How can this matching be fostered?
By a radical redistribution of resources and greater human solidarity, in a new world order. It would also be necessary to avoid importing “ready-made” development models, stop making promises that are impossible to keep, and draw on the tremendous wealth in terms of creativity, dynamism, labor, solidarity and selflessness which African populations have demonstrated. This wealth is, unfortunately, capitalized on very little by conventional projects and plans. A decisive factor concerns the quality of national leadership and the leeway provided by an international system looking for rapid results, but which is also risk averse.
In your opinion, what are the top priorities in this global agenda?
I think that it is up to each country to define their priorities. This being said, health and education of children should clearly remain major priorities in many African countries. All over the world, the success of development and rapid economic growth are based on the quality of human capital, which must be well-trained, in good health and well-fed. In this respect, certain achievements in terms of health still need to be consolidated and expanded on.
We must remember that maternal mortality rates remain unacceptably high. Some 60% of maternal deaths worldwide occur in Sub-Saharan Africa These rates have admittedly dropped, particularly in Cape Verde, Equatorial Guinea, Eritrea and Rwanda, four countries that have achieved MDG 5, which aimed to reduce maternal mortality by 75%. Be that as it may: the disparity between Africa and Europe in this field is one of the most blatant in today’s world.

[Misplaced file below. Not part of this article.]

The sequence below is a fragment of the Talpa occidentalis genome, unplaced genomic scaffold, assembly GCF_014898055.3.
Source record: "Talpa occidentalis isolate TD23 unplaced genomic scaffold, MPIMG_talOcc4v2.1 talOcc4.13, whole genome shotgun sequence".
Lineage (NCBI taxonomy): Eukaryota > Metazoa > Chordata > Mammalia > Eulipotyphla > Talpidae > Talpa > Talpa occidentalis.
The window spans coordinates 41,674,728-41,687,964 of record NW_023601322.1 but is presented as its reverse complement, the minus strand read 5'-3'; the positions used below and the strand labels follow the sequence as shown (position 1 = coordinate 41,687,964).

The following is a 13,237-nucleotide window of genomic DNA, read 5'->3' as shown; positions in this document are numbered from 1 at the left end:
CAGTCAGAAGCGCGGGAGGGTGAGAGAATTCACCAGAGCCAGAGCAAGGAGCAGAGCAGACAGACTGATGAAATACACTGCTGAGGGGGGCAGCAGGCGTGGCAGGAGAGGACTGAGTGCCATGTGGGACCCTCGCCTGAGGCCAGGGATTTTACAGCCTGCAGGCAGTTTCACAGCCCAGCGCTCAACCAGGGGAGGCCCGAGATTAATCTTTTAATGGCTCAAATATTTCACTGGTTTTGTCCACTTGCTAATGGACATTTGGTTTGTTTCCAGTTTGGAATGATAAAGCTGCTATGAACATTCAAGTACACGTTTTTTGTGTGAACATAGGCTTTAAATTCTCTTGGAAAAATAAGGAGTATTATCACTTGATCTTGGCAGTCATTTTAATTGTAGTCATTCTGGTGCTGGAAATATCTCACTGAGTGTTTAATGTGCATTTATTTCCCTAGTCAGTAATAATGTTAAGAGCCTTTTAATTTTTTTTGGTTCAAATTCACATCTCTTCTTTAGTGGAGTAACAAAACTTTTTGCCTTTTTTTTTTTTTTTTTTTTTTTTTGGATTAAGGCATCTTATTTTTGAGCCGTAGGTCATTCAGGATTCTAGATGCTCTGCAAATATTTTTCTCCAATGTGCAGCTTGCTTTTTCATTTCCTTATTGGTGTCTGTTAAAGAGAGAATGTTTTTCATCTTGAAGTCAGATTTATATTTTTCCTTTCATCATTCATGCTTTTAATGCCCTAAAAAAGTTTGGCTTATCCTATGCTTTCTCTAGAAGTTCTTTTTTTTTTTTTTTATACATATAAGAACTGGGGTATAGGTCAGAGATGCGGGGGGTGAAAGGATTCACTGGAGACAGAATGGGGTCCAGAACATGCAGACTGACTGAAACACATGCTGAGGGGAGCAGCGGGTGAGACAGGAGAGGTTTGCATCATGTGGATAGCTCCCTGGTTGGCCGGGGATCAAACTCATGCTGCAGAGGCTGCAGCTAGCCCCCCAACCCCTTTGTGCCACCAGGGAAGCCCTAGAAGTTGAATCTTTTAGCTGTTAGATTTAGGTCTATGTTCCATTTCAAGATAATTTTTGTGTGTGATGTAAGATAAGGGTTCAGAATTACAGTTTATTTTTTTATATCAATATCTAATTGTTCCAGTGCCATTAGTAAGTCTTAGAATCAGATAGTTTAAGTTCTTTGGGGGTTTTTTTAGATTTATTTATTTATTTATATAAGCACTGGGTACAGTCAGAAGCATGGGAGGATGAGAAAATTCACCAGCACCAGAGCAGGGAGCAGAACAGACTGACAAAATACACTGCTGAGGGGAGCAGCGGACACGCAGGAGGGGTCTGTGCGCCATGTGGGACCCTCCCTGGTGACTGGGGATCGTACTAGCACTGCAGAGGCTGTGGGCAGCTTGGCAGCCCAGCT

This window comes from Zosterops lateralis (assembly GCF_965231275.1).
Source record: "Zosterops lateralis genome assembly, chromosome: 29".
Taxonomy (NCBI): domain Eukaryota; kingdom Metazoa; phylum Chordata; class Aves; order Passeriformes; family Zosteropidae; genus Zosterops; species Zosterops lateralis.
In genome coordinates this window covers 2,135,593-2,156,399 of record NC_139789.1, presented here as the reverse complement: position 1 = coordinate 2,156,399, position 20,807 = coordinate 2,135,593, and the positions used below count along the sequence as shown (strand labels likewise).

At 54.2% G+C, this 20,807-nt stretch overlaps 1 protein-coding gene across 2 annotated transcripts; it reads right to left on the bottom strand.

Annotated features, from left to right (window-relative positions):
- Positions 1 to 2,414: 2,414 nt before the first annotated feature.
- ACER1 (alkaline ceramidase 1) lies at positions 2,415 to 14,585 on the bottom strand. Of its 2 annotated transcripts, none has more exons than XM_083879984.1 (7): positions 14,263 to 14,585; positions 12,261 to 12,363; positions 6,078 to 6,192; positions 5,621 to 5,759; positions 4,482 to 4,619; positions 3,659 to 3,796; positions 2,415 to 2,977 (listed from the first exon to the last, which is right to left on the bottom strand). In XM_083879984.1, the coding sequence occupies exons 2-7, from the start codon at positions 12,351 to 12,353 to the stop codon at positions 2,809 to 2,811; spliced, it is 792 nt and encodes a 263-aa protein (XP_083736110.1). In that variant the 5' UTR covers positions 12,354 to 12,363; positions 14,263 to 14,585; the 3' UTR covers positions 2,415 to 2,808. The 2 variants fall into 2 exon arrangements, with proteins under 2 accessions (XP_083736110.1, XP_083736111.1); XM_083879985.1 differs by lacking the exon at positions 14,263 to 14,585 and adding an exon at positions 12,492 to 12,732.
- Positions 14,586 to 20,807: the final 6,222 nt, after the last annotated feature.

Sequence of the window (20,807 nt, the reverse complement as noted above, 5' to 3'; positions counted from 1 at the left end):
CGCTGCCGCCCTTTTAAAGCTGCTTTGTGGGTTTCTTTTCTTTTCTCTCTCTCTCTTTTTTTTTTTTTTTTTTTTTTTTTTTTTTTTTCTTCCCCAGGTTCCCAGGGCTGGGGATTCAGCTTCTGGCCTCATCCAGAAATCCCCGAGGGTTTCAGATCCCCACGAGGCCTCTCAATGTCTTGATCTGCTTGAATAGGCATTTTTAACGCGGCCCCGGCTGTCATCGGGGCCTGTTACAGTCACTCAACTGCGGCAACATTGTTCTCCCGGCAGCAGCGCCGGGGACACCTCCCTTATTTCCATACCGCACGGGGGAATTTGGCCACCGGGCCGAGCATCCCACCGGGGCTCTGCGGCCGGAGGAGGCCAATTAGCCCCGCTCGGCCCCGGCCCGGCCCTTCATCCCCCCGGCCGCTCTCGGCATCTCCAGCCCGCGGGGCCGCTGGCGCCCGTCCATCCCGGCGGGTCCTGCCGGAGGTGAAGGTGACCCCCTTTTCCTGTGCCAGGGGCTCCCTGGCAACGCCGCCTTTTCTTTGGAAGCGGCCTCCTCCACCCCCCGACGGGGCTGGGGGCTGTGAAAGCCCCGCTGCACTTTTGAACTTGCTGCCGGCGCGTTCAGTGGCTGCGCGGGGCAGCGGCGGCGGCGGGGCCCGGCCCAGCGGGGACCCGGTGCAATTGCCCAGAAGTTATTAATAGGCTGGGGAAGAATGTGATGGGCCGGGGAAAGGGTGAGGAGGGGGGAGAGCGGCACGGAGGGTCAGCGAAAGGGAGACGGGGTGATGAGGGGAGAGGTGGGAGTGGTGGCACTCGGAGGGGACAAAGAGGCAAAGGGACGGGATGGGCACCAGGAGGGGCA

Nutrition and early childhood care need to go beyond simple health procedures which are, however, highly effective. There is a need to invest in young children, as the former President, Abdoulaye Wade, sought to do with the Children’s Hut . However, it is important to remember that it is not the architectural model that matters, but especially the attention given to young children.
What are your recommendations to move forward the cause of children?
It should no longer be relegated to an object of charity left up to NGOs, nor merely refer to the United Nations Convention on the Rights of the Child. It is necessary to consider this cause as an economic priority and a political imperative. The actions taken for children must be perceived as win-win by politicians, as they will produce a more productive and more equitable, and therefore more stable, society. The issue of childhood is indeed a matter of citizenship, as children account for almost half Africa’s population.
This new vision must be supported by an increase in public aid for children and a programming approach based more on research and evaluation. Instead of importing one-size-fits-all solutions, each society must build its own models, by taking into account its values and its potential – which is sometimes latent –, and supporting the promoters of positive initiatives.